dependence are necessary between repetitions introducing cycles which must be avoided by specific vertices called ``delays'' (similar to
z^{-
n}in automatic control), thirdly ``conditioning'' of an operation by a control dependence similar to conditional control structure in imperative languages. Delays combined with conditionings allow to specify FSM (Finite State Machine) necessary for describing ``mode changes'', e.g.
some control law is performed when the motor is the state ``idle'' whereas another one is performed when it is in the state ``permanent''. Repetition and conditioning are both based on hierarchy. Indeed, a repeated or ``factorized graph of operations'' is a hierarchical vertex specified
with a ``repetition factor'' (factorization allows to display only one repetition). Similarly, a ``conditioned graph of operations'' is a hierarchical vertex containing several alternative operations, such that for each infinite repetition, only one of them is executed, depending on the
value carried by the ``conditioning input'' of this hierarchical vertex. Moreover, the proposed model has the synchronous language semantics
, i.e. physical time is not taken into account. This means that it is assumed an operation produces its output
events and consumes its inputs events simultaneously, and all the input events are simultaneously present. Thus, by transitivity of the execution partial order associated to the algorithm graph, outputs of the algorithm are obtained simultaneously with its inputs. Each input or output
carries an infinite sequence of events taking values, which is called a ``signal''. Here, the notion of event is general, i.e. signals may be periodic as well as aperiodic. The union of all the signals defines a ``logical time'', where physical time elapsing between events are not
considered.
The typical coarse-grain architecture models such as the PRAM (Parallel Random Access Machines) and the DRAM (Distributed Random Access Machines) are not enough detailed for the optimizations we intend to perform. On the other hand the very fine grain RTL-like (Register Transfer Level) models are too detailed. Thus, our model of multicomponent architecture is also a directed graph , whose vertices are of four types: ``operator'' (computation resource or sequencer of operations), ``communicator'' (communication resource or sequencer of communications, e.g. DMA), memory resource of type RAM (random access) or SAM (sequential access), ``bus/mux/demux/(arbiter)'' (choice resource or selection of data from or to a memory) possibly with arbiter (arbitration of memory accesses when the memory is shared by several operators), and whose edges are directed connections. For example, a typical processor is a graph composed of an operator, interconnected with memories (program and data) and communicators, through bus/mux/demux/(arbiter). A ``communication medium'' is a linear graph composed of memories, communicators, bus/mux/demux/arbiters corresponding to a ``route'', i.e. a path in the architecture graph. Like for the algorithm model, the architecture model is hierarchical but specific rules must be satisfied, e.g. a hierarchical memory vertex may be specified with bus/mux/demux and memories (e.g. several banks), but not with operator. Although this model seems very basic, it is the result of several studies in order to find the appropriate granularity allowing, on the one hand to provide accurate optimization results, and on the other hand to quickly obtain these results during the rapid prototyping phase. Data communications can be precisely modeled through shared memory or through message passing possibly using routes. Furthermore, complex interactions between operators and communicators can be taken into account through bus/mux/demux/arbiter, e.g. when communications with DMA require the sequencer of a processor.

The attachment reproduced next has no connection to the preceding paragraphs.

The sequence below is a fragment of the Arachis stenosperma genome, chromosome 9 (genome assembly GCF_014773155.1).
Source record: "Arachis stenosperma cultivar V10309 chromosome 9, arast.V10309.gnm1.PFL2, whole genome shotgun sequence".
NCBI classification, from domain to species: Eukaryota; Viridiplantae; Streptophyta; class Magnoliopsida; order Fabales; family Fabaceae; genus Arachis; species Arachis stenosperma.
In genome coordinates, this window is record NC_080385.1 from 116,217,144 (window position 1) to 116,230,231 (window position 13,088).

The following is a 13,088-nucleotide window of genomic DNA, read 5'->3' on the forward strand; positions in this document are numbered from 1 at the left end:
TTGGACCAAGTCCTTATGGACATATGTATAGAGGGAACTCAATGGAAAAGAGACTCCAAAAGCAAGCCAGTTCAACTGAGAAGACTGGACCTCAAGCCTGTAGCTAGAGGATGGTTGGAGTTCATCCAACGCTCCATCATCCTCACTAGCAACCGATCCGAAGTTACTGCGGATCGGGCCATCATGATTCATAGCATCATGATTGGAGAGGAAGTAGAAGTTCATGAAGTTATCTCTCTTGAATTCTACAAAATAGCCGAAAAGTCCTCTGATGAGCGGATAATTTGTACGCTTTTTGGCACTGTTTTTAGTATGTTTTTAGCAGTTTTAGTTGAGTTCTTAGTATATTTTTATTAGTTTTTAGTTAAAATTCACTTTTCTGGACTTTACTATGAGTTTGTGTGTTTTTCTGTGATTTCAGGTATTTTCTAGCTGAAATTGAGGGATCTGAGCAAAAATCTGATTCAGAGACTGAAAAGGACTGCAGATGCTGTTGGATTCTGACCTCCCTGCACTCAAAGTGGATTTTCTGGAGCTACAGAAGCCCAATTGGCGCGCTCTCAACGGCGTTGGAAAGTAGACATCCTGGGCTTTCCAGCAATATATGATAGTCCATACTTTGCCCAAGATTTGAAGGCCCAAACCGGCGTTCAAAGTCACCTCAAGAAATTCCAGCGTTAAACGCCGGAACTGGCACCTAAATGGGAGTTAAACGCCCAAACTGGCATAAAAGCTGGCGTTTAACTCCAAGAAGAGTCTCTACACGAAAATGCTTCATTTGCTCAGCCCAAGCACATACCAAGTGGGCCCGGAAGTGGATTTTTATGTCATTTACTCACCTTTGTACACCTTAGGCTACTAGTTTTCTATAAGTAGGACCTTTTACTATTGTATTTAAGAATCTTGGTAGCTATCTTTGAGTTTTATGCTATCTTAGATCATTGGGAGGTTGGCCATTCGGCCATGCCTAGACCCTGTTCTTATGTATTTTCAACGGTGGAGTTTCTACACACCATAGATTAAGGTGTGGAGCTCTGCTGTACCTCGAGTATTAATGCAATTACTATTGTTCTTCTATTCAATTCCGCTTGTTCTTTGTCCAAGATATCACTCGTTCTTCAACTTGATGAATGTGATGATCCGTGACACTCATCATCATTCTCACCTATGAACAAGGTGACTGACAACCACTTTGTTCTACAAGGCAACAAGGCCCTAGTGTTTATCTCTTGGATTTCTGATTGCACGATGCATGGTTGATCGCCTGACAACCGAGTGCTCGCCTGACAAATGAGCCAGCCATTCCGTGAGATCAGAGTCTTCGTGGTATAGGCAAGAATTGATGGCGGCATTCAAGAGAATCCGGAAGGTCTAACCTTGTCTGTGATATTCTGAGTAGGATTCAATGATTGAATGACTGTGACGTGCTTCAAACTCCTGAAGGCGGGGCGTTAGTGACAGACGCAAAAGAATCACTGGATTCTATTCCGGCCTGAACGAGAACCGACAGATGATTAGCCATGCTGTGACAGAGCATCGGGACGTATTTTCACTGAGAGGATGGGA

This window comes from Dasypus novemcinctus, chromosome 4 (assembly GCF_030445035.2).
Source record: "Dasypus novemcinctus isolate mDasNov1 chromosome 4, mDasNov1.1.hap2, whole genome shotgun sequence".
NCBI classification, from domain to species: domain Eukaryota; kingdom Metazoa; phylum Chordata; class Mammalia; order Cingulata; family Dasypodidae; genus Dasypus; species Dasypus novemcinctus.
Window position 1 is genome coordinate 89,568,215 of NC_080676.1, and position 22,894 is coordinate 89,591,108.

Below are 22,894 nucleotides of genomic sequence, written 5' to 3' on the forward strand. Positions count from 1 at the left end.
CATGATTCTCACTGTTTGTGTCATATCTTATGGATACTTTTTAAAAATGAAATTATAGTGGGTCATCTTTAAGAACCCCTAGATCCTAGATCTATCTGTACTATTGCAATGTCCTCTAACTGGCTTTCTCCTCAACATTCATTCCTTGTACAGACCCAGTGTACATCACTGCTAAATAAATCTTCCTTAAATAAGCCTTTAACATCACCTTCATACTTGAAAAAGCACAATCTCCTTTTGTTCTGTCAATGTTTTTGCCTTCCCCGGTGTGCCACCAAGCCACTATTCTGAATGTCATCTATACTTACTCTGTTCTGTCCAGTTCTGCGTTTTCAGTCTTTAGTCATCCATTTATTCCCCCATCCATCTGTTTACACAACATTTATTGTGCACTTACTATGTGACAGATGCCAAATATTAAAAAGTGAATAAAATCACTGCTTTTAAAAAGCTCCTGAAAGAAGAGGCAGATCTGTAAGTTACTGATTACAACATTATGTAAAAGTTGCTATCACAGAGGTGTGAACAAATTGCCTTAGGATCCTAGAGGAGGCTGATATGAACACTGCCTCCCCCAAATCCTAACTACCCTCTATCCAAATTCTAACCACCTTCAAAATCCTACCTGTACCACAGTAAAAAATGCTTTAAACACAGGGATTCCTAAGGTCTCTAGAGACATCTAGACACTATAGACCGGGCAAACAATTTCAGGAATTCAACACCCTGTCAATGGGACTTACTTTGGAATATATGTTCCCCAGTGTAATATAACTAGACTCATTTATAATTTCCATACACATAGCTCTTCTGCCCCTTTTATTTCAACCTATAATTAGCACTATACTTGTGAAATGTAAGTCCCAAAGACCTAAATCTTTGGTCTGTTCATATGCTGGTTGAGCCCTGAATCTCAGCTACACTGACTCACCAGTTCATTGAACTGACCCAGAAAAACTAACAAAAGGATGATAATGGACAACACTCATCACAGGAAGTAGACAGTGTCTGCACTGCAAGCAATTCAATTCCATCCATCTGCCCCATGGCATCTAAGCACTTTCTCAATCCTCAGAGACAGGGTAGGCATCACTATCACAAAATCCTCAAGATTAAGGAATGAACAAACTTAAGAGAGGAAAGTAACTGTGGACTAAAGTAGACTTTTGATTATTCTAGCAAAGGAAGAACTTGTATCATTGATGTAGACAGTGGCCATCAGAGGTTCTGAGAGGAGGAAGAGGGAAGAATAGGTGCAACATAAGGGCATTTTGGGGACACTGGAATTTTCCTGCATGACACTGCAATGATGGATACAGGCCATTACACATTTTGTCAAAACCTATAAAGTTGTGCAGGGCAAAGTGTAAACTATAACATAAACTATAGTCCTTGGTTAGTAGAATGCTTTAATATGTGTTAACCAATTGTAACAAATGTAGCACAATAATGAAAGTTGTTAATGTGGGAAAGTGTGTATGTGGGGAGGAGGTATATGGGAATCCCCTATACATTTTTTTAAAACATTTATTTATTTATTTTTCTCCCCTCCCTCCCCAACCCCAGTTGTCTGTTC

Our model of integrated circuit architecture is the typical RTL model. It is a directed graph whose vertices are of two types: combinatorial circuit executing an instruction, and register storing data used by instructions, and whose edges are data transfers between a combinatorial circuit and a register, and reciprocally.
In order to unify both multicomponent and integrated circuit models we extend the RTL model in a new one called ``macro-RTL''. Thus, an operator executes ``macro-instructions'', i.e. operations, which consume and produce data in ``macro-registers''. This model allows to encapsulate specific details related to the instructions set such as cache, pipe-line and other non deterministic features of processors that are difficult to take into account.
An implementation of a given algorithm onto a given multicomponent architecture corresponds to a distribution and a scheduling of, not only the algorithm operations onto the architecture operators, but also a distribution and a scheduling of the data transfers between operations onto communication media.